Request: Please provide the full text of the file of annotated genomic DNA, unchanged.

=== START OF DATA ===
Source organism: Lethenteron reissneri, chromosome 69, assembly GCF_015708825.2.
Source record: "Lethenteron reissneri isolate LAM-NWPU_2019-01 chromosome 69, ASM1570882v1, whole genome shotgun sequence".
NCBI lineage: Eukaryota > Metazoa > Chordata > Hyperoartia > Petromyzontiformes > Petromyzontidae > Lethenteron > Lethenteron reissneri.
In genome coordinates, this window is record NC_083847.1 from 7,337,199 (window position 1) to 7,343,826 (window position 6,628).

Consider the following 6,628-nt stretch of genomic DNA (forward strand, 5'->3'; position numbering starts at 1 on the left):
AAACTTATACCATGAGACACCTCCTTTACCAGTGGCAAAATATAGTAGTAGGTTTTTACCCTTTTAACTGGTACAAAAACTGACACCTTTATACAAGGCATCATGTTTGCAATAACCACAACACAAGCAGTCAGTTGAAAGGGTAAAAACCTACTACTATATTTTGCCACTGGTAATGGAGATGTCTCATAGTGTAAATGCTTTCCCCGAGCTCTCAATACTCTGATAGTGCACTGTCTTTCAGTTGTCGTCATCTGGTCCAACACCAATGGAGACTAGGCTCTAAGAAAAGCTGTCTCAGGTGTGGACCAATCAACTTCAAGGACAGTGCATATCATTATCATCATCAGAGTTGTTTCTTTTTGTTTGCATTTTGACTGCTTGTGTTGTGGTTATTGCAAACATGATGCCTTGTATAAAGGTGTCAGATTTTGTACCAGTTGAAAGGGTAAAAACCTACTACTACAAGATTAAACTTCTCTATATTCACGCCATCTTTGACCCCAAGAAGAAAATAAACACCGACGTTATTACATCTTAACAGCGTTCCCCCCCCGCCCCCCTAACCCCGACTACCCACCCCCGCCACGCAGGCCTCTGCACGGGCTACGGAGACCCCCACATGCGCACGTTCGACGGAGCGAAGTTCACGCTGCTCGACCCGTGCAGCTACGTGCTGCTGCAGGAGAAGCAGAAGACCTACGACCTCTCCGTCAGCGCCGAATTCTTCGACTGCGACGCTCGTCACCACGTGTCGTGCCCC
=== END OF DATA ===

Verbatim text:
Source organism: Lethenteron reissneri, chromosome 69, assembly GCF_015708825.2.
Source record: "Lethenteron reissneri isolate LAM-NWPU_2019-01 chromosome 69, ASM1570882v1, whole genome shotgun sequence".
NCBI lineage: Eukaryota > Metazoa > Chordata > Hyperoartia > Petromyzontiformes > Petromyzontidae > Lethenteron > Lethenteron reissneri.
In genome coordinates, this window is record NC_083847.1 from 7,337,199 (window position 1) to 7,343,826 (window position 6,628).

Consider the following 6,628-nt stretch of genomic DNA (forward strand, 5'->3'; position numbering starts at 1 on the left):
AAACTTATACCATGAGACACCTCCTTTACCAGTGGCAAAATATAGTAGTAGGTTTTTACCCTTTTAACTGGTACAAAAACTGACACCTTTATACAAGGCATCATGTTTGCAATAACCACAACACAAGCAGTCAGTTGAAAGGGTAAAAACCTACTACTATATTTTGCCACTGGTAATGGAGATGTCTCATAGTGTAAATGCTTTCCCCGAGCTCTCAATACTCTGATAGTGCACTGTCTTTCAGTTGTCGTCATCTGGTCCAACACCAATGGAGACTAGGCTCTAAGAAAAGCTGTCTCAGGTGTGGACCAATCAACTTCAAGGACAGTGCATATCATTATCATCATCAGAGTTGTTTCTTTTTGTTTGCATTTTGACTGCTTGTGTTGTGGTTATTGCAAACATGATGCCTTGTATAAAGGTGTCAGATTTTGTACCAGTTGAAAGGGTAAAAACCTACTACTACAAGATTAAACTTCTCTATATTCACGCCATCTTTGACCCCAAGAAGAAAATAAACACCGACGTTATTACATCTTAACAGCGTTCCCCCCCCGCCCCCCTAACCCCGACTACCCACCCCCGCCACGCAGGCCTCTGCACGGGCTACGGAGACCCCCACATGCGCACGTTCGACGGAGCGAAGTTCACGCTGCTCGACCCGTGCAGCTACGTGCTGCTGCAGGAGAAGCAGAAGACCTACGACCTCTCCGTCAGCGCCGAATTCTTCGACTGCGACGCTCGTCACCACGTGTCGTGCCCC